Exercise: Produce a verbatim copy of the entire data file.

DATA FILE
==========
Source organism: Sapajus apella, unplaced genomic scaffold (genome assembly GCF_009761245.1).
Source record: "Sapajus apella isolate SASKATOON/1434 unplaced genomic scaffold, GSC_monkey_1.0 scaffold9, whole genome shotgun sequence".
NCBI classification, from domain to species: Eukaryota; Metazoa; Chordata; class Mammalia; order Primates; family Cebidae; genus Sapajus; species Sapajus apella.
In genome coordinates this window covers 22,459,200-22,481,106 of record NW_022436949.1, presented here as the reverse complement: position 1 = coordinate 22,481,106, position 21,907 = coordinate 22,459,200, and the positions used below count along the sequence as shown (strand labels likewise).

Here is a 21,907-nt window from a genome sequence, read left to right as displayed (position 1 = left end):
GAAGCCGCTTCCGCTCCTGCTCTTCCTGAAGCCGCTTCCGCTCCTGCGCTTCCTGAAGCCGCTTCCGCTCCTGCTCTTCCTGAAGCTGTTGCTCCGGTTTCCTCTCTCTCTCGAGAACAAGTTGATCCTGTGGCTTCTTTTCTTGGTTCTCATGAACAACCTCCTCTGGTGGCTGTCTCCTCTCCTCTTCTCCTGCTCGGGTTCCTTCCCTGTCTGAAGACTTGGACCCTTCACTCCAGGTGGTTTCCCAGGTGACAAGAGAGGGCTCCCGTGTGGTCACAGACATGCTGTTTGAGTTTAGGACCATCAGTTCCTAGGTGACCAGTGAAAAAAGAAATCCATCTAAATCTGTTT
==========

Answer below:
Source organism: Sapajus apella, unplaced genomic scaffold (genome assembly GCF_009761245.1).
Source record: "Sapajus apella isolate SASKATOON/1434 unplaced genomic scaffold, GSC_monkey_1.0 scaffold9, whole genome shotgun sequence".
NCBI classification, from domain to species: Eukaryota; Metazoa; Chordata; class Mammalia; order Primates; family Cebidae; genus Sapajus; species Sapajus apella.
In genome coordinates this window covers 22,459,200-22,481,106 of record NW_022436949.1, presented here as the reverse complement: position 1 = coordinate 22,481,106, position 21,907 = coordinate 22,459,200, and the positions used below count along the sequence as shown (strand labels likewise).

Here is a 21,907-nt window from a genome sequence, read left to right as displayed (position 1 = left end):
GAAGCCGCTTCCGCTCCTGCTCTTCCTGAAGCCGCTTCCGCTCCTGCGCTTCCTGAAGCCGCTTCCGCTCCTGCTCTTCCTGAAGCTGTTGCTCCGGTTTCCTCTCTCTCTCGAGAACAAGTTGATCCTGTGGCTTCTTTTCTTGGTTCTCATGAACAACCTCCTCTGGTGGCTGTCTCCTCTCCTCTTCTCCTGCTCGGGTTCCTTCCCTGTCTGAAGACTTGGACCCTTCACTCCAGGTGGTTTCCCAGGTGACAAGAGAGGGCTCCCGTGTGGTCACAGACATGCTGTTTGAGTTTAGGACCATCAGTTCCTAGGTGACCAGTGAAAAAAGAAATCCATCTAAATCTGTTT